The Chemistry of Strategy tm Newsletter October 31, 2012

Creating a culture of innovation

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The senior team was asking how to translate its parent's strategic direction into specific tactical action. Mike, the president, launched the discussion. "Our parent company has established a strategic direction for all its subsidiaries to adopt a core value of innovation. How do we do it?" I suggested that there are innovation lessons to be learned from the history of AT&T's legendary Bell Labs.

I'm an electrical engineer, educated in New Jersey, the home of the Bell Labs. My engineering professors and fellow students all wondered how Bell Labs was able to innovate again and again. The answers can be found in Jon Gertner's engaging book The Idea Factory.

The Bell Labs defined innovation as “the lengthy and wholesale transformation of an idea into a technological product (or process) meant for widespread practical use.” As their leaders often repeated, “if you haven’t manufactured the new thing in substantial quantities, you have not innovated ... if you haven’t found a market to sell the product, you have not innovated.”

Gertner writes: “While our engineering prowess has advanced a great deal over the past sixty years, the principles of innovation largely have not.” Innovation isn't about hiring creative, Nobel Prize-winning geniuses, although having some on board helps. It isn't about motivational posters and speeches, although reinforcing the commitment to innovation helps. It isn't about luck, although breakthroughs often happen when there is a lucky confluence of events. It is about creating an environment that fosters innovation.

Physical proximity, in the view of Bell Labs President Mervin Kelly, was everything. The Bell facilities were built with long, wide corridors, stairs rather than elevators, and office placements that forced chance interactions between people in different disciplines, such as "geniuses" working closely with engineers and technicians.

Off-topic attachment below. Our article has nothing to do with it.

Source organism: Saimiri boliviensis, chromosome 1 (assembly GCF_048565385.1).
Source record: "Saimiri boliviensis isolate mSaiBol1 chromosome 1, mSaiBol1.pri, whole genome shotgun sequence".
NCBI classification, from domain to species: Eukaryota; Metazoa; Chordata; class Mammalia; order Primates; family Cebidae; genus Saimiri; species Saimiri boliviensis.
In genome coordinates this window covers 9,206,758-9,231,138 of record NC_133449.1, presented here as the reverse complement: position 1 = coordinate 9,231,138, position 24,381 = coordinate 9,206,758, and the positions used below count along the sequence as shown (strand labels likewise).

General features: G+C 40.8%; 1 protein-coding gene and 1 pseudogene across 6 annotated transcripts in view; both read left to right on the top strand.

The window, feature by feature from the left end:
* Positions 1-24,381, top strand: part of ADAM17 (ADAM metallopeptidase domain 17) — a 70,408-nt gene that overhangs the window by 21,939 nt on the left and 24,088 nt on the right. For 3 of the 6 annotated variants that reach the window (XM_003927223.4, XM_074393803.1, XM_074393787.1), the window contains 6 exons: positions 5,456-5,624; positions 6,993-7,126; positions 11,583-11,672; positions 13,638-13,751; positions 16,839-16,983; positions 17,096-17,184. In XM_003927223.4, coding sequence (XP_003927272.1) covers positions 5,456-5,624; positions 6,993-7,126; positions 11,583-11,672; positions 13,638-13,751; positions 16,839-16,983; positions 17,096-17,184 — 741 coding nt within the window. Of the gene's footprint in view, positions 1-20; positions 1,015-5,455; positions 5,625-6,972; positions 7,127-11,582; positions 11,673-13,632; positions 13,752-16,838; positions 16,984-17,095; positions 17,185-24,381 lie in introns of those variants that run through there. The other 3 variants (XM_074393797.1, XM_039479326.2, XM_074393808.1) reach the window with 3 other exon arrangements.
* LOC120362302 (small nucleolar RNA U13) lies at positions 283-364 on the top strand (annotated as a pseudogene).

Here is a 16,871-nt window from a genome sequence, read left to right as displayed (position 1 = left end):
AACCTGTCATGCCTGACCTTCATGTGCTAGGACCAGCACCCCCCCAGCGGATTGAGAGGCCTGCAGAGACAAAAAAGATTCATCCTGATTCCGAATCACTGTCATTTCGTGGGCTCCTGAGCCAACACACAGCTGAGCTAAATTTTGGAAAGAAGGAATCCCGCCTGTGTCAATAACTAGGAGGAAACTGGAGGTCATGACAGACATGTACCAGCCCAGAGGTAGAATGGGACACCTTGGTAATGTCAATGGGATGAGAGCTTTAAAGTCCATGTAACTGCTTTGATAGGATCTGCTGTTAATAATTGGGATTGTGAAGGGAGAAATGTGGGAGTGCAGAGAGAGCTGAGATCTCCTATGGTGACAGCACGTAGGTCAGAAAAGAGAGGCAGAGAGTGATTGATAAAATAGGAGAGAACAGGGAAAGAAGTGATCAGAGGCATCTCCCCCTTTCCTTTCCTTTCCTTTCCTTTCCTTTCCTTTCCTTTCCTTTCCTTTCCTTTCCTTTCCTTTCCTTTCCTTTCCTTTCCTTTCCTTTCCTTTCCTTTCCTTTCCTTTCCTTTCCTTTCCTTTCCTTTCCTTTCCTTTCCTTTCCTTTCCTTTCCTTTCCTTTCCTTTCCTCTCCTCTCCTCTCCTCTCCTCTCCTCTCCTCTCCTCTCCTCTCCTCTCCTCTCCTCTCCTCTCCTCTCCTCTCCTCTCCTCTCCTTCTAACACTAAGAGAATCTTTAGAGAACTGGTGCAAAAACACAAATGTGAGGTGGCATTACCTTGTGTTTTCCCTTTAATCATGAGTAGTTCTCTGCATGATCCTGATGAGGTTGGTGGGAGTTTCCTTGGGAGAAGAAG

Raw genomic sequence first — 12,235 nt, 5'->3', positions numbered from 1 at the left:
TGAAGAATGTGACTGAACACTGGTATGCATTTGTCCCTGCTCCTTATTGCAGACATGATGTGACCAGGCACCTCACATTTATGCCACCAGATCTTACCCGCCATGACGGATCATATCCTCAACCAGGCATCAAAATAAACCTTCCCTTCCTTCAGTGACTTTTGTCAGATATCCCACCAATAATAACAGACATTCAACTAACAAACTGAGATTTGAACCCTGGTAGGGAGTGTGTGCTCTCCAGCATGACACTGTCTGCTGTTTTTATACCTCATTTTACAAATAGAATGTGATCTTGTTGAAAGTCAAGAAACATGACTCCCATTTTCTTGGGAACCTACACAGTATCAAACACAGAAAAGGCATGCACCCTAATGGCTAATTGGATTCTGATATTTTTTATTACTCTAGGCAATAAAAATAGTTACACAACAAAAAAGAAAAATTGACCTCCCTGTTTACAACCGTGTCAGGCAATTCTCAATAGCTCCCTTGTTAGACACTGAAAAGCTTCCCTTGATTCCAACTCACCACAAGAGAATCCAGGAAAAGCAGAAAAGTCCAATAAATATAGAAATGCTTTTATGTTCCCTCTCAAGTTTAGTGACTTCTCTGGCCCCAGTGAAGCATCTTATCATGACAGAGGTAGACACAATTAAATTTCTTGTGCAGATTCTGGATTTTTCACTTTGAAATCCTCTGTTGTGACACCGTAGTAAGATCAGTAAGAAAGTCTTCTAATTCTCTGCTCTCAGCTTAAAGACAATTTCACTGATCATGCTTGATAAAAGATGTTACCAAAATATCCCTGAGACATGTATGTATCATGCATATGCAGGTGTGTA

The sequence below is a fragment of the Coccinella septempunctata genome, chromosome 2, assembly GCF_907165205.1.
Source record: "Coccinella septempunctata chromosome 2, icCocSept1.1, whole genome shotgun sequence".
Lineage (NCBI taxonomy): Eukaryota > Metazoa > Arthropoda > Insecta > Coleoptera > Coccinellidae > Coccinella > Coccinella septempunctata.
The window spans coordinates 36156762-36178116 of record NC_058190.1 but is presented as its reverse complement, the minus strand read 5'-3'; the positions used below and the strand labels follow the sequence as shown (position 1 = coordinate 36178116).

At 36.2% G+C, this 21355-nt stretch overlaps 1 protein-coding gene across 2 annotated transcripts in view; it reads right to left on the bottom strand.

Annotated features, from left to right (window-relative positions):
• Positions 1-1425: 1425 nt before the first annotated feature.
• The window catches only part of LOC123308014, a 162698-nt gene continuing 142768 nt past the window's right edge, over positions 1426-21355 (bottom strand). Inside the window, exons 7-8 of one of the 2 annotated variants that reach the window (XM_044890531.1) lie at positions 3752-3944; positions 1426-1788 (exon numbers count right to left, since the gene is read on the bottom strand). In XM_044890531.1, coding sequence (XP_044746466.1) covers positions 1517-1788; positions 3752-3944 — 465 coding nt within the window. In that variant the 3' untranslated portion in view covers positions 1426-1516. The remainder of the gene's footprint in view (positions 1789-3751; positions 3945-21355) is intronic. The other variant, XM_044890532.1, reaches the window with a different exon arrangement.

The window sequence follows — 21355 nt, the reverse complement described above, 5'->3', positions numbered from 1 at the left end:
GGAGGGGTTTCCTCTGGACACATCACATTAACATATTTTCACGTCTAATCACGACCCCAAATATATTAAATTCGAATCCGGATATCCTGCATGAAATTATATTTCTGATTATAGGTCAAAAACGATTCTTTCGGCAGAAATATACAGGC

Gertner sums up: “Perhaps most important, the institute of creative technology needed markets for its products.” Strategic marketing, which brings you close to the ultimate customers and their problems, is what feeds the innovative environment. Simply put, the people of Bell Labs mainly were looking for good problems.

The answer to the planning team's question, then, is to combine strategic marketing that identifies "good problems" with an environment that nurtures the development of innovative solutions and bringing them to market.

Create a strategic plan with your team

"Management is doing things right,
leadership is doing the right things." -Peter Drucker

The "too good" trap is just one of a myriad of issues that can be identified and dealt with as part of a strategic planning process.

How long have you been saying that you are going to develop your strategic plan, but you haven't yet done so? Why? Perhaps it remains on your to-do list because it feels like a huge, laborious process and you haven't the time to spare to do it. Peak-performing companies have a clearly defined strategic plan…and it doesn't have to take long to create an effective one.

Your executive team costs you over a million dollars a year. Are you fully utilizing them? It's a waste of time and money to create a plan that they don't own and implement.

John W. Myrna

is co-founder of
Myrna Associates Inc


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John Recommends

The Idea Factory: Bell Labs and the Great Age of American Innovation
by Jon Gertner

Bell Labs laid the foundation for technology innovation in the 20th century.

They conceived and perfected a myriad of status quo-changing technologies -- the transistor, solar cell, communications satellite, cell phone ...

Gertner shares the fascinating history of the Labs' impact while zeroing in on their secrets for sustained innovation.

Read it for the history. Read it for insights on innovation. Read it with sadness as we mourn the loss of one of the 20th century's great institutions.


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John loves to share his insights. Email him if you'd like to have him speak at your next meeting.
success@myrna.com


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